3 - Efficient machine maintenance

A seemingly simple yet critical development from this improved efficiency is a more ordered machine maintenance procedure. The maintenance of 3D printers is necessary to ensure consistent production and part quality. Currently, this is completed in an unstructured way. Since production schedules are not clear enough without machine monitoring, planning maintenance is not optimized — the managers estimate best timings without the exact data, often after the machine’s performance declines. With automatically updated production schedules via machine monitoring and Streamics, organizations can easily bring order to their production’s chaos.

These managers need data via machine monitoring to be proactive about their machine maintenance, not reactive as things are at the moment. Now, facilities end up spending more time, effort, and money to solve machine issues than is needed.

Besides enhancing planned maintenance, machine monitoring also benefits unplanned maintenance. Imagine a machine is not running according to its set performance standards. The production team will receive an alert as to what the exact issue is, making it quicker and easier to both identify and fix the problem, thus creating less disorder in the 3D printing environment.

4 - Enhanced part quality

Another valuable benefit of machine monitoring is the capability to store this data to review over time. It holds more than just each job’s print time — it also includes the parameters and outcome of each build. It’s this information that gives the production team a clear view of which parameters resulted in the highest-quality builds.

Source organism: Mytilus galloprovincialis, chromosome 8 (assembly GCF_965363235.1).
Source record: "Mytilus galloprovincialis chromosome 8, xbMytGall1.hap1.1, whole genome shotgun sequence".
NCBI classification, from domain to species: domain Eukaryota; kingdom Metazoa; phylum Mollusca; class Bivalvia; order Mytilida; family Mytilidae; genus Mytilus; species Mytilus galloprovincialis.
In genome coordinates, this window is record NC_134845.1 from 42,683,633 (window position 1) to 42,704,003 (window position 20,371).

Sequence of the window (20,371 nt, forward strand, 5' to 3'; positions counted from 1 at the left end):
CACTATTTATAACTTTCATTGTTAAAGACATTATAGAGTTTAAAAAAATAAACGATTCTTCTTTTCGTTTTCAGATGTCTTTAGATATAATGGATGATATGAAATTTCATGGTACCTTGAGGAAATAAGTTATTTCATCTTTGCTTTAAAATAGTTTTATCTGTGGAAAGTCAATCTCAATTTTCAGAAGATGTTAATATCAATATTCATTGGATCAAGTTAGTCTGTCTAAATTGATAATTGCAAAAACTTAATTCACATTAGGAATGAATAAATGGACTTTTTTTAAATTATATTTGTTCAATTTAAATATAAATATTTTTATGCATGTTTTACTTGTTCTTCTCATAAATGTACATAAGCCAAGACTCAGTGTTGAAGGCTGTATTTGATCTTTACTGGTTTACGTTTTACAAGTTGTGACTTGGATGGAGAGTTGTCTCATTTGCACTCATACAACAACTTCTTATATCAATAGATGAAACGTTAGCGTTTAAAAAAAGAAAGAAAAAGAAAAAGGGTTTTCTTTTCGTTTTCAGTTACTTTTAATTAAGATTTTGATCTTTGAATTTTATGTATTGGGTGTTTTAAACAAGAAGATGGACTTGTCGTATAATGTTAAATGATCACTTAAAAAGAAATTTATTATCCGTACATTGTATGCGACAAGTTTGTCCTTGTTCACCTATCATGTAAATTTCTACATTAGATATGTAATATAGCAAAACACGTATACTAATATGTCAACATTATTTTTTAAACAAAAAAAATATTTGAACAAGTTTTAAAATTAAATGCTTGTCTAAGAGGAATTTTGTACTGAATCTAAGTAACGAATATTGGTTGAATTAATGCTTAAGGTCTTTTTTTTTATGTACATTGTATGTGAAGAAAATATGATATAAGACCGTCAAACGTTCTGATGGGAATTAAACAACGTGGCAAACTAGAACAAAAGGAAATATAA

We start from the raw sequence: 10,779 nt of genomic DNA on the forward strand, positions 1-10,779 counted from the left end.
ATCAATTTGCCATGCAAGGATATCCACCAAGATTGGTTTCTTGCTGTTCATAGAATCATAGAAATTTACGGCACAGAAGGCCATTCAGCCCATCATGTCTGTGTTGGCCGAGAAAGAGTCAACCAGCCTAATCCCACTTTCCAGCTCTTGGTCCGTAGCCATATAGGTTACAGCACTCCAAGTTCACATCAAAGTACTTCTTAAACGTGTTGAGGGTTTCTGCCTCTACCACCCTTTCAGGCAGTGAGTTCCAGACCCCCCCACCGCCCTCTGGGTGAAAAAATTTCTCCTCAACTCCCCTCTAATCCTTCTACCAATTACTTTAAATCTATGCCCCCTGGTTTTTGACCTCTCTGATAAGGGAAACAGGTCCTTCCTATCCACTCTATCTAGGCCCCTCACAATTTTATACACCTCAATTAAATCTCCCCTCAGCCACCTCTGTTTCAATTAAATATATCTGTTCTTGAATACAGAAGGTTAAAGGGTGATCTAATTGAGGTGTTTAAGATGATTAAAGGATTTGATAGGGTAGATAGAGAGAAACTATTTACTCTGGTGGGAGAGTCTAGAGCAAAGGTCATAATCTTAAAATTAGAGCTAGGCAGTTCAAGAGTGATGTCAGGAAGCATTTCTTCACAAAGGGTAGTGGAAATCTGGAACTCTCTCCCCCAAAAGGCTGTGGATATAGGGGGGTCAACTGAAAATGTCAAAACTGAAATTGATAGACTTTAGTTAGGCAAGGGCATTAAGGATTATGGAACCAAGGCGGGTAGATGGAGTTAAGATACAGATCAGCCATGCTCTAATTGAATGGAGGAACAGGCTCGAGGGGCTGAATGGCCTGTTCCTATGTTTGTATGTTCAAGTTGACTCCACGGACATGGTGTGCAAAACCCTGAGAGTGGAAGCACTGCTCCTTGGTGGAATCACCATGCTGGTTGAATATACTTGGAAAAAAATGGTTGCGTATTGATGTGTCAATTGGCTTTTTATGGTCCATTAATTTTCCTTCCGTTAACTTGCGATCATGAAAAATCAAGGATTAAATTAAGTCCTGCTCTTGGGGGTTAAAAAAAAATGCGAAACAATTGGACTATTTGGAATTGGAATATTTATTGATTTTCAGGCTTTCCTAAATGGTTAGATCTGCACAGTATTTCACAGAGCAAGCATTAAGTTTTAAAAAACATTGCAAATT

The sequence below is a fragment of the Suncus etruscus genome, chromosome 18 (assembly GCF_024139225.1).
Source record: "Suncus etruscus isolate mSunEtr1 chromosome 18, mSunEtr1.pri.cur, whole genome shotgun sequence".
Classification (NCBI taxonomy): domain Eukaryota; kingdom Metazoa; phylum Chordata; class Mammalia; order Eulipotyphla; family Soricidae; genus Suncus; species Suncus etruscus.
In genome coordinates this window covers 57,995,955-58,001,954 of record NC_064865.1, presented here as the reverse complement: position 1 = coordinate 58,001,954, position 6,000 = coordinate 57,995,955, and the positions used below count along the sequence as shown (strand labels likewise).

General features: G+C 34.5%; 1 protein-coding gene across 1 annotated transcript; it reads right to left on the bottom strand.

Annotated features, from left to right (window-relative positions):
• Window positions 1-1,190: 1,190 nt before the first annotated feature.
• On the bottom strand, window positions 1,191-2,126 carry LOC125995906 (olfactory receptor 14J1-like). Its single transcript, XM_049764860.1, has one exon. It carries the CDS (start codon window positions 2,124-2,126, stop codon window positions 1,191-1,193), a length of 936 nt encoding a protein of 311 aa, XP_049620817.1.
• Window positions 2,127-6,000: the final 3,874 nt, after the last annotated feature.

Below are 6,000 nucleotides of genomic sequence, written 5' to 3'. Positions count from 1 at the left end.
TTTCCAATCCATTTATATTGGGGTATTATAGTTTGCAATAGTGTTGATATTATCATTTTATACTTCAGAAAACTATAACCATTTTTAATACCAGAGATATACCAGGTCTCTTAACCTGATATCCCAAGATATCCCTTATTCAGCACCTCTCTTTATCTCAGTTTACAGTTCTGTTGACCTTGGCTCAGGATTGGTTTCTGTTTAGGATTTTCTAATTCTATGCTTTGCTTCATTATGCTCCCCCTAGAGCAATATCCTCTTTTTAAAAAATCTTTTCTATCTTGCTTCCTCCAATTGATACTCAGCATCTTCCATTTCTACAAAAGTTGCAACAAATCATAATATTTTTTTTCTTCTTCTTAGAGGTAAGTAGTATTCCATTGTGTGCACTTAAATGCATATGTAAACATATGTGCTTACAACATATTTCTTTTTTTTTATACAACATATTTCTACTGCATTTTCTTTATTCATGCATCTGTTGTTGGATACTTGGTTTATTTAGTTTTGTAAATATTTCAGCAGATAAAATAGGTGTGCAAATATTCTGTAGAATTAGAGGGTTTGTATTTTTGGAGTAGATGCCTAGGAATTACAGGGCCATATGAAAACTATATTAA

By interpreting this accumulated data, the team can determine production trends, how to solve recurring problems, and more. From there, they can put these proven strategies into action over and over and expect consistent, high-quality parts each time.

Man showing a 3D-printed part to a woman
Production is more streamlined with machine monitoring, enabling facilities to increase their output numbers.

5 - Additional scaling opportunities

A result of all of the advantages mentioned is something that many AM facilities are currently looking to do: scale up production. With day-to-day operations running reliably, requiring less manual labor, and creating more consistent products, there will be more opportunities for increasing production.

Whether that means ramping up production numbers on existing printers or investing in additional machines, machine monitoring enables a foundational workflow and software system that is easily scalable.

No longer will teams be wandering the production floor, uncertain of the machines’ true schedules or build outcomes. They can be on the phone, collaborating, coordinating customer relations, improving the ordering process, exploring relationships with new customers — all crucial actions to increase production numbers.

A row of EOS 3D printers in a Materialise production area
Production is more streamlined with machine monitoring, enabling facilities to increase their output numbers.

This is the future we see in our industry because of the steps initiated by both machine monitoring and standard languages. We envision reliable, sustainable AM facilities, thriving productions, and, therefore, a global draw to 3D printing for manufacturing.